While training, it is really easy to focus on the muscles we like while neglecting other important muscles. I am talking about your rhomboids (my whaaa?). No doubt it is a good feeling to flex and see your progress in the mirror, but that means that your back is often neglected – and that’s exactly where your rhomboids are located.
The rhomboids are muscles that lie beneath the trapezius muscles of the upper back, used in sports such as swimming, racquet sports, baseball, rowing, gymnastics, archery, football, and wrestling. They are often ignored because athletes tend to concentrate on strengthening muscles that are in the front of their body. Some people can bench press more than 300 pounds, but can barely pull half that amount when relying upon the rhomboid muscles. The resulting imbalance may create a potential for injury.
Exercises to strengthen the rhomboids:
Seated rowing requires a machine that provides constant resistance using a rowing motion. This exercise involves the trapezius, deltoid, and biceps, as well as the rhomboids.
With a stretch band, stand with your arms raised at shoulder width. Pull your hands away from each other as far as you can and try to complete three sets of 10 to 20 repetitions.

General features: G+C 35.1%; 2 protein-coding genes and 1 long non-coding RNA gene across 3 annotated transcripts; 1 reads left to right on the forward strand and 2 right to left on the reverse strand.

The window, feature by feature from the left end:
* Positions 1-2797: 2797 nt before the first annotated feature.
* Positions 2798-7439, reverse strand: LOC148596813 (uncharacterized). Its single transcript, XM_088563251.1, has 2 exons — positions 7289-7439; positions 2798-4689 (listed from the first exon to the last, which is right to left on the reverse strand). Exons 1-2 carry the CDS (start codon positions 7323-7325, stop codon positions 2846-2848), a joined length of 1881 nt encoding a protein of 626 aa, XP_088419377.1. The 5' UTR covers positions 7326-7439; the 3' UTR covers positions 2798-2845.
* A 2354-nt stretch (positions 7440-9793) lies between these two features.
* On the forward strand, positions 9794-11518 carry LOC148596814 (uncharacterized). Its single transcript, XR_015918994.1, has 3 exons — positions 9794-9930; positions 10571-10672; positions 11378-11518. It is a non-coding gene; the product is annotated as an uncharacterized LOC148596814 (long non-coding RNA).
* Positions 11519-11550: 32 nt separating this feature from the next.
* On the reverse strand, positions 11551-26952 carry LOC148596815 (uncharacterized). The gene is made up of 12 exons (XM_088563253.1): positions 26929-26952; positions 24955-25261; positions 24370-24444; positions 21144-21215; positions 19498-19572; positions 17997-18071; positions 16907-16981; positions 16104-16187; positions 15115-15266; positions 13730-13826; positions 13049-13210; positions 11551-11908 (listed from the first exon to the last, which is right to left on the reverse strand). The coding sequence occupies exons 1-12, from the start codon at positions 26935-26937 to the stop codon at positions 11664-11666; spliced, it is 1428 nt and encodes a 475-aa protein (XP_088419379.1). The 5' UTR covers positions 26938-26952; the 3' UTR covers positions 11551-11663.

For the reverse fly, use a bench that is high enough for you to lie on your stomach and move your arms in a wide range of motion. Hold a 2lb to 10lb dumbbell in each hand, depending on your strength, and let your hands hang straight down, palms facing each other. Raise the dumbbell at a controlled speed as high as possible with your elbows locked. Then lower your arms in a controlled manner and repeat three sets of 10 repetitions.
Hold a dumbbell in one hand and support your body with the other hand on the bench. Keep your back straight from the hips to your shoulders. Pull the dumbbell up until it touches your chest. Your elbow should be higher than your shoulder. Lower the weight gradually, keeping the rest of your body stationary. Conduct the lift with one arm for one set then, repeat it with the other. Start with 5 to 10 pounds or more, and then perform one to three sets of your 6 -10 times range of motion.
Now that you know your rhomboids exist, don’t ignore them. Make an effort to incorporate some exercises into your routine that will help them get stronger.